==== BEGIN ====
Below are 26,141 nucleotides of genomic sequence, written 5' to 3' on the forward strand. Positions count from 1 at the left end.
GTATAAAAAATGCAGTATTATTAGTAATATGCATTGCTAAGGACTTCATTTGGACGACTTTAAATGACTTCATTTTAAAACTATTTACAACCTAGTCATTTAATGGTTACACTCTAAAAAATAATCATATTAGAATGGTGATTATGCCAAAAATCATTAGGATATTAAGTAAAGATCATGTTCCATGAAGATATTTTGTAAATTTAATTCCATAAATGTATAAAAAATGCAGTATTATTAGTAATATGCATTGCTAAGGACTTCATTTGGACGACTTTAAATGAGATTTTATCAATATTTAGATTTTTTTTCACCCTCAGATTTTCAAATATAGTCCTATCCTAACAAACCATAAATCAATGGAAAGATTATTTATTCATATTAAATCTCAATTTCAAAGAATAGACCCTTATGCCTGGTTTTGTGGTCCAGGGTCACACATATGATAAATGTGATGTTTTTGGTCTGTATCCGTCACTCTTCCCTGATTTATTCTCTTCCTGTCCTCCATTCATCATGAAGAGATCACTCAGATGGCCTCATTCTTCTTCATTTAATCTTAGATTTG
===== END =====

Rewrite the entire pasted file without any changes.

Below are 26,141 nucleotides of genomic sequence, written 5' to 3' on the forward strand. Positions count from 1 at the left end.
GTATAAAAAATGCAGTATTATTAGTAATATGCATTGCTAAGGACTTCATTTGGACGACTTTAAATGACTTCATTTTAAAACTATTTACAACCTAGTCATTTAATGGTTACACTCTAAAAAATAATCATATTAGAATGGTGATTATGCCAAAAATCATTAGGATATTAAGTAAAGATCATGTTCCATGAAGATATTTTGTAAATTTAATTCCATAAATGTATAAAAAATGCAGTATTATTAGTAATATGCATTGCTAAGGACTTCATTTGGACGACTTTAAATGAGATTTTATCAATATTTAGATTTTTTTTCACCCTCAGATTTTCAAATATAGTCCTATCCTAACAAACCATAAATCAATGGAAAGATTATTTATTCATATTAAATCTCAATTTCAAAGAATAGACCCTTATGCCTGGTTTTGTGGTCCAGGGTCACACATATGATAAATGTGATGTTTTTGGTCTGTATCCGTCACTCTTCCCTGATTTATTCTCTTCCTGTCCTCCATTCATCATGAAGAGATCACTCAGATGGCCTCATTCTTCTTCATTTAATCTTAGATTTG